We will use solid minerals to boost Nigerian economy – Fayemi

22 December 2015, Abuja – The Minister of Solid Minerals Development, Dr. Kayode Fayemi, has said the main focus of his ministry is to reposition mining activities in the country and ensure that the sector contributes immense growth to the economy within a decade.

Kayode Fayemi1

Dr. Fayemi

Fayemi, who stated these yesterday during his inaugural press briefing on the activities of the ministry, said opportunities abound in the solid minerals sector to actualise President Muhammadu Buhari’s vision of using the sector to diversify the economy and create jobs.

He also declared that the federal government was determined to make the Ajaokuta Steel complex work in spite of the huge fund required to ensure the industry is up and running.

According to him, aside this, any current holder of mining licence who failed to use it would forfeit such from March next year when the ministry would start enforcing the ‘use it or lose it’ doctrine as enshrined in the Nigerian Minerals and Mining Act.

Fayemi, together with the Minister of State for Solid Minerals, Hon Abubakar Bwari, addressed journalists at the ministry’s conference room as well as unveiled the roadmap for the ministry.

While unveiling the roadmap which the ministry intends to achieve in the short, medium and the long term, the minister pointed out that the country’s solid minerals sector currently makes up about 0.34 per cent of gross domestic product (GDP), which translates to about N400 billion in value to the economy.

The former Governor of Ekiti State, said: “While this is a significant role, it is smaller than the true potentials of the sector. In fact, what has been happening is that the sector has been operating sharply below capacity, with many mining operations manned by small scale miners as opposed to large scale players.”

Fayemi, however, said when properly structured, the sector has the capacity to provide no fewer than a million direct jobs and contribute as much as the oil and gas sector into the national economy.

Although the minister noted the global decline in prices of mining products, he said the good news is that Nigeria has a great deal of domestic demand for industrial minerals and metal.

“So we will focus on working with other Ministries, Department and Agencies (MDAs) to ensure the demand is met by Nigerians miners and processors,” he added.

In order to achieve its set goals, Fayemi said certain steps would be taken in the short term, adding that the ministry would undertake an external audit of revenue receipts in the solid minerals sector for the past years.

He said the ministry would focus on jobs creation, block all leakages to shore up its revenue generation; build an industry that would support the country’s industrialisation and become sustainable, transparent and environmental friendly.

“We also want to build an industry that integrates states, communities and existing miners into mining ecosystem.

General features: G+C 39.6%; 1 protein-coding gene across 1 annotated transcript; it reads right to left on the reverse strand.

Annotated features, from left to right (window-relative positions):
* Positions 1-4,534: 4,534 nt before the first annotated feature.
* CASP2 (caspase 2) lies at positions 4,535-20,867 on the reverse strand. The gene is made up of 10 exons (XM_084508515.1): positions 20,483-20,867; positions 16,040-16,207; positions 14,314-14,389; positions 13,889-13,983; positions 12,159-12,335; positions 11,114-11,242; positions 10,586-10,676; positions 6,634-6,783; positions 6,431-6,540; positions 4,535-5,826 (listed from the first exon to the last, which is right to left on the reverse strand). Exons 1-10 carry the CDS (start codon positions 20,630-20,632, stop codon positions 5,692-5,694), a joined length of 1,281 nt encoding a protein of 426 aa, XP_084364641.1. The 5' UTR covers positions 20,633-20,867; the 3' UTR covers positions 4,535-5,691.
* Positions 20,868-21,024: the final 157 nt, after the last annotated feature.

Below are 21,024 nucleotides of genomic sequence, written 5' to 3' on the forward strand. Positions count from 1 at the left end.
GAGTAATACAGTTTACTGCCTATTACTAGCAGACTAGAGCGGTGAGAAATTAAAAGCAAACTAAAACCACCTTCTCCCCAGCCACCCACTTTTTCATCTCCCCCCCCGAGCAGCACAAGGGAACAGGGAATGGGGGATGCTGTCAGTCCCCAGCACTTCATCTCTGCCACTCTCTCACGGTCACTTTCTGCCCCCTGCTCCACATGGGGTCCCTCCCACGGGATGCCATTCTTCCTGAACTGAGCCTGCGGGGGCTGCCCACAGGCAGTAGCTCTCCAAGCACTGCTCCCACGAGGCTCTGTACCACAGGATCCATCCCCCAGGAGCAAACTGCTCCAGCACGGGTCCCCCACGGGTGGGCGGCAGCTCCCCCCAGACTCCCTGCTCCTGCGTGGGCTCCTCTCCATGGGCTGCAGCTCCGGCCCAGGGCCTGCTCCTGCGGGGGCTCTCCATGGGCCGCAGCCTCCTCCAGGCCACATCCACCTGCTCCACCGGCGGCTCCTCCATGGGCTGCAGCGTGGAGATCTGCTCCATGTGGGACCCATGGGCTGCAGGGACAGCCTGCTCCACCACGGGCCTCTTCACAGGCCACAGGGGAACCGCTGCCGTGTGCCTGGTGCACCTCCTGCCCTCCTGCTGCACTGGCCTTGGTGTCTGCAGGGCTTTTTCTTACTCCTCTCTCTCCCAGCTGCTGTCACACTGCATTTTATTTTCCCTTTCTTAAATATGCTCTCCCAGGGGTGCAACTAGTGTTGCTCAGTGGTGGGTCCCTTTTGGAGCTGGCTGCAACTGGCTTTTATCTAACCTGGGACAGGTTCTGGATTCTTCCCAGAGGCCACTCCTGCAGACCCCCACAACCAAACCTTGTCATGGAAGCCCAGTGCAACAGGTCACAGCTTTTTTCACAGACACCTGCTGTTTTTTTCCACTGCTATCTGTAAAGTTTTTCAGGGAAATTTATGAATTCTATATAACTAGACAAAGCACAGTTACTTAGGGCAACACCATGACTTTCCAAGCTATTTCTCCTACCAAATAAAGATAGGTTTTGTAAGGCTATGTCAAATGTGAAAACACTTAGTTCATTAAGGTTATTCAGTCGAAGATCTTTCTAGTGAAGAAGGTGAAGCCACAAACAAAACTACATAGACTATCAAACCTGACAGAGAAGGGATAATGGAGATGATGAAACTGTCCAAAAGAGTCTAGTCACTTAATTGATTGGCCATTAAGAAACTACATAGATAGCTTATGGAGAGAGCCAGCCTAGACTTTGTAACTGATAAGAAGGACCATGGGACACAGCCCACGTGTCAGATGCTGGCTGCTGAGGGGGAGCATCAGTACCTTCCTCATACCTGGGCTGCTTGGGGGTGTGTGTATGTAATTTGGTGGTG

“If we deliver on this vision, then we can build a mining sector that Nigerians can be proud of in 30 years or more from now. This sector should deliver double digit growth over the next decade with important direct and indirect economic impacts on households.

“To improve our likelihood of building such an outcome, the ministry also sought to extensively understand the entire operations in the sector. Therefore, we continue to review lessons from some of the best mining industries to see what lessons we can draw from their experiences, and balancing some of the objectives outlined above,” he stated.

In achieving its set goals, Fayemi said the ministry would enter into strategic partnership with the banks to develop interest in the sector and assist investors as well as the National Assembly for legislation and other ministries, National Security Adviser (NSA) and the Nigerian Custom Service (NCS) among others.

He said Ghana, once known as Gold Coast, and a leading producer of gold, will not only be bested by Nigeria in the production of the commodity, but that the African  most populous country will do so three times over once she fully begins the exploitation and control of the precious metal along with other solid minerals.

He also said though he had heard that there was an international conspiracy to thwart the effective operationalisation of Ajaokuta Steel Company, no amount of conspiracy could stop a determined nation and as such, this administration would work towards putting it back into operation.

“We are the architects of our own fortunes,” Fayemi remarked. “No international conspiracy can stop a determined nation. We need to fix Ajaokuta Steel Plant, and we will fix it.”

He stated that after a tour of the plant’s complex which is a city of its own, he could not understand why the government had not fixed it, although he acknowledged that the amount required to do it was so humongous that the government would need to partner private investors to achieve the target.



  • This Day
About the Author